Anterior Cruciate ligament injuries are one of the most common injuries of the knee. The choice of the optimal surgical method in ACL reconstruction is still unclear. A frequent cause for failure after ACL reconstruction has been the incorrect placement of bone tunnels, especially on the femoral side. The most commonly employed trans-tibial technique has been reported not to provide anatomical placement of femoral tunnel and result in rotational instability. Cadaveric and radiographic studies have confirmed that drilling the femoral tunnel through anteromedial portal allows a more anatomical placement of the tunnel and higher rotational stability. However clinical results of trans-tibial and anteromedial portal techniques are still comparable.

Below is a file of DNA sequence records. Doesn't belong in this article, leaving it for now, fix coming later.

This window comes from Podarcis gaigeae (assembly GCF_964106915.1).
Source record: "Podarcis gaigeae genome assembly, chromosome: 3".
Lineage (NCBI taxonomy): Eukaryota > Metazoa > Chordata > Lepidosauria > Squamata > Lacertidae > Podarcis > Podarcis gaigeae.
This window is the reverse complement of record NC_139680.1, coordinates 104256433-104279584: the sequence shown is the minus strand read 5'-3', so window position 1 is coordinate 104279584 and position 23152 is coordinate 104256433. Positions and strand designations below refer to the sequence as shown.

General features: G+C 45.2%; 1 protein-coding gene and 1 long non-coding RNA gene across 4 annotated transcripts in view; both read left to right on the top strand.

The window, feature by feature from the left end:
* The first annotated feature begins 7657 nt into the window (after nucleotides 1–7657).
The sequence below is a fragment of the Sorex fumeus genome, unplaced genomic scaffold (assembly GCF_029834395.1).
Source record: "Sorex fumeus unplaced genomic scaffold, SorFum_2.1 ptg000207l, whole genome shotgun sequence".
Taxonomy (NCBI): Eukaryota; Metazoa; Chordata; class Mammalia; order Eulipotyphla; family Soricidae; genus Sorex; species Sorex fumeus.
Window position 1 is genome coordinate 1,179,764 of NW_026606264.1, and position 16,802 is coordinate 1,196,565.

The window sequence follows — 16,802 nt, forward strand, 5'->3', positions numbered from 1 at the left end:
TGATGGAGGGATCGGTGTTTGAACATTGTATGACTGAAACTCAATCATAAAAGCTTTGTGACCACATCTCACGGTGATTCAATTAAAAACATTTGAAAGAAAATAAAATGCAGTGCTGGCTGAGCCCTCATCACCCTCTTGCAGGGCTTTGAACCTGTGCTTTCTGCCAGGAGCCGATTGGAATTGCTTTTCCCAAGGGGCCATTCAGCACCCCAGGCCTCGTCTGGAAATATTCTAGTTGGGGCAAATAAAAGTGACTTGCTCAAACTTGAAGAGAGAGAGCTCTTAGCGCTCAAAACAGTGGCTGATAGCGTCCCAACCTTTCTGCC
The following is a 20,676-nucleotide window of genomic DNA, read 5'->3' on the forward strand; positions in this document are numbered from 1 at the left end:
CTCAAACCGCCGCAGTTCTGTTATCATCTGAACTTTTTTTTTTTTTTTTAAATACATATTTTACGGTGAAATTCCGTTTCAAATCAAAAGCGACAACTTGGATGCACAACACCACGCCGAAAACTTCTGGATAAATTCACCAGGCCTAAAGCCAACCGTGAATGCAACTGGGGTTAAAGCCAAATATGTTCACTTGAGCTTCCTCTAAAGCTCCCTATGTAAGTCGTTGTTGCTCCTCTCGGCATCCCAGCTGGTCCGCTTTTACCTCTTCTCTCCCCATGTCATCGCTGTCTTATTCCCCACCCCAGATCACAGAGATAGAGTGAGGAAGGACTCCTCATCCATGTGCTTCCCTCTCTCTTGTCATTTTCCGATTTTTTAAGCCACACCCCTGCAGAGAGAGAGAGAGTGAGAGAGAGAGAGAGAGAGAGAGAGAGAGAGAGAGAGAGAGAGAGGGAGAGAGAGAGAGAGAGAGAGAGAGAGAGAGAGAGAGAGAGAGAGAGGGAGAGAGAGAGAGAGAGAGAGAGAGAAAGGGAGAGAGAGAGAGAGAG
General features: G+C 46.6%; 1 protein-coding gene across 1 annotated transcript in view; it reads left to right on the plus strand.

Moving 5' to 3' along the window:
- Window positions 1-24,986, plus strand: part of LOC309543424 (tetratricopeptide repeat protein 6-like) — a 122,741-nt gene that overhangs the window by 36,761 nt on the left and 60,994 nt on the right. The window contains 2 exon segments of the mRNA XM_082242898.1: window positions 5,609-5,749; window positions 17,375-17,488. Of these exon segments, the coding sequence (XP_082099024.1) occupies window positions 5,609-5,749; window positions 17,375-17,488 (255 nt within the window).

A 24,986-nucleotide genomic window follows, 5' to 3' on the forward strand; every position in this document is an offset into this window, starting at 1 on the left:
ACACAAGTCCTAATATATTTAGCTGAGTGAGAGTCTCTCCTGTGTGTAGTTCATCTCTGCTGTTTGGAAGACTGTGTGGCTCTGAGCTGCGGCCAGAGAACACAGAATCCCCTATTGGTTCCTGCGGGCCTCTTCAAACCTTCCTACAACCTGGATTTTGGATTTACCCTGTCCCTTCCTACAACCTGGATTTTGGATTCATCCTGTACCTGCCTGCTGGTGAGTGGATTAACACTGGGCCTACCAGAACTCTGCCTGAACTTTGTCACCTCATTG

Objective: To study the functional outcome in transtibial vs transportal drilling techniques in ACL reconstruction.
Materials and Methods: This is a prospective follow up study of functional outcome in 40 patients who underwent ACL reconstruction by either transtibial or transportal technique. Patients were followed up for at least 24 months and assessed using Lysholm and IKDC scale. Statistical Analysis of the data was done by Mann-Whitney test and chi square test.
Results: In the present study the Trans-portal group of patients showed a marginally better functional outcome with respect to the Lysholm and IKDC scores; however the statistical significance was lacking.
Conclusion: There isn’t enough clinical evidence to warrant giving up on transtibial technique which is time tested and simpler.